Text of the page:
Review of Colorado Magistrate Orders
Martin Law Firm is Experienced in Researching, Preparing and Filing Petitions for Review of Colorado Magistrate Orders
Colorado magistrates hear requests for protection orders, temporary orders in domestic relations cases, motions for contempt and motions to modify permanent orders, including child support, maintenance, parenting time or visitation and legal custody or decision-making orders.
Appeals of the magistrate’s order are governed by Rule 7 of the Colorado Rules for Magistrates. An appeal is made by filing a Petition for Review with the Colorado District Court judge. In domestic relations cases, the petition must be filed within 14 days after a written, signed, dated, final order is entered by the magistrate, if the parties were present at the time the order was entered, or within 21 days if the order was mailed or otherwise sent to the parties.
Requesting review of the magistrate’s decision by the District Court judge is required before the order or judgment may be appealed to the Colorado Court of Appeals. The exception is when the magistrate is hearing and deciding contested permanent or final orders by consent of the parties: in these instances, appeal is directly to the Court of Appeals.
The District Court judge reviews the petition as an appellate judge and will generally defer to the magistrate’s decision on factual disputes unless the decision is shown to be clearly in error, and will make an separate determination regarding whether the applicable law was followed. If the appeal from the magistrate’s order concerns what the magistrate found the facts of the case to be, a transcript of the hearing will be needed. Transcripts are ordered from the Clerk of Court and typically are prepared by independent contractors from electronic audio recordings of the hearing.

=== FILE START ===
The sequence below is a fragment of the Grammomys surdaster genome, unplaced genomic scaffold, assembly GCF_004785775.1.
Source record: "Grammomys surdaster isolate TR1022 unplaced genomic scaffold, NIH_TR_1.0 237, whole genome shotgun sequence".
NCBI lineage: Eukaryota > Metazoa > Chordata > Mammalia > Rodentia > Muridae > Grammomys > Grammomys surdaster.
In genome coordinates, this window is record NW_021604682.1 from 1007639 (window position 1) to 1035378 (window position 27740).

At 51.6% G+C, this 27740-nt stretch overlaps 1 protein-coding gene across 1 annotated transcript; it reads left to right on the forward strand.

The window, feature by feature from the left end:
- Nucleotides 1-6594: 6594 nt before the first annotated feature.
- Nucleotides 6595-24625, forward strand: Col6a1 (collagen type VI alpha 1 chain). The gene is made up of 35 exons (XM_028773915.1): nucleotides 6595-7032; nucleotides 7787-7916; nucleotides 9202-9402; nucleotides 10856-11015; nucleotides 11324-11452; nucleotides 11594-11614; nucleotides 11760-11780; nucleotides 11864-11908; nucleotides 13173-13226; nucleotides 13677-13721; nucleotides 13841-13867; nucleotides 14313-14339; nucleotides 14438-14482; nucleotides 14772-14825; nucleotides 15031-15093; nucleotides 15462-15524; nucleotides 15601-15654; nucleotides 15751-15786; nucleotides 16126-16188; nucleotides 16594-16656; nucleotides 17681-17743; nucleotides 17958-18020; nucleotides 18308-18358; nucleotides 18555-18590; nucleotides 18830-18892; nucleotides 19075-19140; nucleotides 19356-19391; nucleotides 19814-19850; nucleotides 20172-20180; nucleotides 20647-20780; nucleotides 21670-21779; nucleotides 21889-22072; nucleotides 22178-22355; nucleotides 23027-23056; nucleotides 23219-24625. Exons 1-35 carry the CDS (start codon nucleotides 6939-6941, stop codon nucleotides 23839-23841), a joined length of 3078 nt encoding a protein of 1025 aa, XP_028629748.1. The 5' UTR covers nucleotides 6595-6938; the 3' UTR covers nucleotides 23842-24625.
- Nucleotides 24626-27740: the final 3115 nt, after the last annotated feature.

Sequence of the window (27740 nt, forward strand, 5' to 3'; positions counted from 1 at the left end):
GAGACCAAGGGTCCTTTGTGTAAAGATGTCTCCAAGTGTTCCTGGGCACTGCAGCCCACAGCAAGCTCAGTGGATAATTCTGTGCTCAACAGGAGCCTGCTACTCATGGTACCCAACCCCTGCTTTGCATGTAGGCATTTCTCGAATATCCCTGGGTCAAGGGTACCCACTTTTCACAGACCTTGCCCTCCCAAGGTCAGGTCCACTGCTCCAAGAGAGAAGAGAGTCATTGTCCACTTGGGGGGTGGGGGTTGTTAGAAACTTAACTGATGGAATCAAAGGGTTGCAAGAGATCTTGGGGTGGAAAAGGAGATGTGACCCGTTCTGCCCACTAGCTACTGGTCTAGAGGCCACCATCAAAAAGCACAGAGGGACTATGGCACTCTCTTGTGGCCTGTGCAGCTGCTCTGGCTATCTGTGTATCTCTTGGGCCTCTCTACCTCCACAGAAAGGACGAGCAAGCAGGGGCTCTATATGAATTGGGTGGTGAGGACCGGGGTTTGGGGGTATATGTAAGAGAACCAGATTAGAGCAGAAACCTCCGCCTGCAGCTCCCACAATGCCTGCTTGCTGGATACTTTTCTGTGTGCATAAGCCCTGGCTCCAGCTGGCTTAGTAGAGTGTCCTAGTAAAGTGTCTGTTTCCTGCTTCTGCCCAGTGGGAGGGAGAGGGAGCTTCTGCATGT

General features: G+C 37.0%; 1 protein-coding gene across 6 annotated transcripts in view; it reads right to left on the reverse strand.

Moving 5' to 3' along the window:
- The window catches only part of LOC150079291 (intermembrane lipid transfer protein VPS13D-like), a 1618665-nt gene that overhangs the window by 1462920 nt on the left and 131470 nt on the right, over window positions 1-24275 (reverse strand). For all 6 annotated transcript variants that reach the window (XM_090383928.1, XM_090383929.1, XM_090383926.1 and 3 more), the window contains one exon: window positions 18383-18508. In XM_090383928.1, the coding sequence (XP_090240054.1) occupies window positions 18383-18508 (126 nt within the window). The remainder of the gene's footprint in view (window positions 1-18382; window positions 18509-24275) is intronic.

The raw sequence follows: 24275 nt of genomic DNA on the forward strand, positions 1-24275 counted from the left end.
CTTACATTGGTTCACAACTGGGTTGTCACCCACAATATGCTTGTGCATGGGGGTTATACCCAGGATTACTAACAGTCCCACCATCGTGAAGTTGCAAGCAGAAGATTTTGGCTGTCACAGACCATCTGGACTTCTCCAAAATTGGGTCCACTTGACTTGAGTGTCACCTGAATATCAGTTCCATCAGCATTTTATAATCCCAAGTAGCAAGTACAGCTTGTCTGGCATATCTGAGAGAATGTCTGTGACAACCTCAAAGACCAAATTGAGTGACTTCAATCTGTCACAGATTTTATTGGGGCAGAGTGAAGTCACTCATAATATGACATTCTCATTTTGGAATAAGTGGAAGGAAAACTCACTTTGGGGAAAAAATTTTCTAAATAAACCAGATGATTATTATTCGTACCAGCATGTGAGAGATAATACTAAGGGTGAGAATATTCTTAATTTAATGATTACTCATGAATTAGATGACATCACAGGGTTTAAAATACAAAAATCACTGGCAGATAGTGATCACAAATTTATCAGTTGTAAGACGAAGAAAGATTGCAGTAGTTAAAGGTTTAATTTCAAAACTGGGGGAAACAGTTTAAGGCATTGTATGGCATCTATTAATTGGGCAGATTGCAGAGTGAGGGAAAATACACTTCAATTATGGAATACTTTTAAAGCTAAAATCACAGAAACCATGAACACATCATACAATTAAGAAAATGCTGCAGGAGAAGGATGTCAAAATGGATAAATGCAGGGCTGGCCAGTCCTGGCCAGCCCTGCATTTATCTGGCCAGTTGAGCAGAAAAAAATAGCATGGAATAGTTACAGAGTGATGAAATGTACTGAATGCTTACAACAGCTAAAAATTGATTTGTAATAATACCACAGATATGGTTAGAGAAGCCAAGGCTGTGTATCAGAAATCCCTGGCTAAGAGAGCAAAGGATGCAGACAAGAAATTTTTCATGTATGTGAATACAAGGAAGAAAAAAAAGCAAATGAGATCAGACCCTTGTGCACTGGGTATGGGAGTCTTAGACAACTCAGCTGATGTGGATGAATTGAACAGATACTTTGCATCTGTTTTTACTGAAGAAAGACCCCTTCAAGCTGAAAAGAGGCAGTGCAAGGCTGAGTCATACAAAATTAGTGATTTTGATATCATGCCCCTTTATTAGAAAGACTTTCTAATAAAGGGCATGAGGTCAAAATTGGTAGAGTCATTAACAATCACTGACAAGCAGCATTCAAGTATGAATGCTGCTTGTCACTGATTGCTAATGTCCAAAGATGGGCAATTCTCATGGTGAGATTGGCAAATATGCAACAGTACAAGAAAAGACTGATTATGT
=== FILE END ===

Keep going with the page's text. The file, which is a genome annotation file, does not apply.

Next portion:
Court Rules governing magistrates are issued by the Colorado Supreme Court. Set forth below is an excerpt from the Colorado Rules for Magistrates pertaining to the process and procedures for appealing a magistrate’s ruling. The rules must be strictly followed.
Colorado Rules for Magistrates — Rule 7. Review of District Court Magistrate Orders or Judgments.
(a) Orders or judgments entered when consent not necessary. Magistrates shall include in any order or judgment entered in a proceeding in which consent is not necessary a written notice that the order or judgment was issued in a proceeding where no consent was necessary, and that any appeal must be taken within 21 days pursuant to Rule 7(a).
(1) Unless otherwise provided by statute, this Rule is the exclusive method to obtain review of a district court magistrate’s order or judgment issued in a proceeding in which consent of the parties is not necessary.
(2) The chief judge shall designate one or more district judges to review orders or judgments of district court magistrates entered when consent is not necessary.
(3) Only a final order or judgment of a magistrate is reviewable under this Rule. A final order or judgment is that which fully resolves an issue or claim.
(4) A final order or judgment is not reviewable until it is written, dated, and signed by the magistrate. A Minute Order which is signed by a magistrate will constitute a final written order or judgment.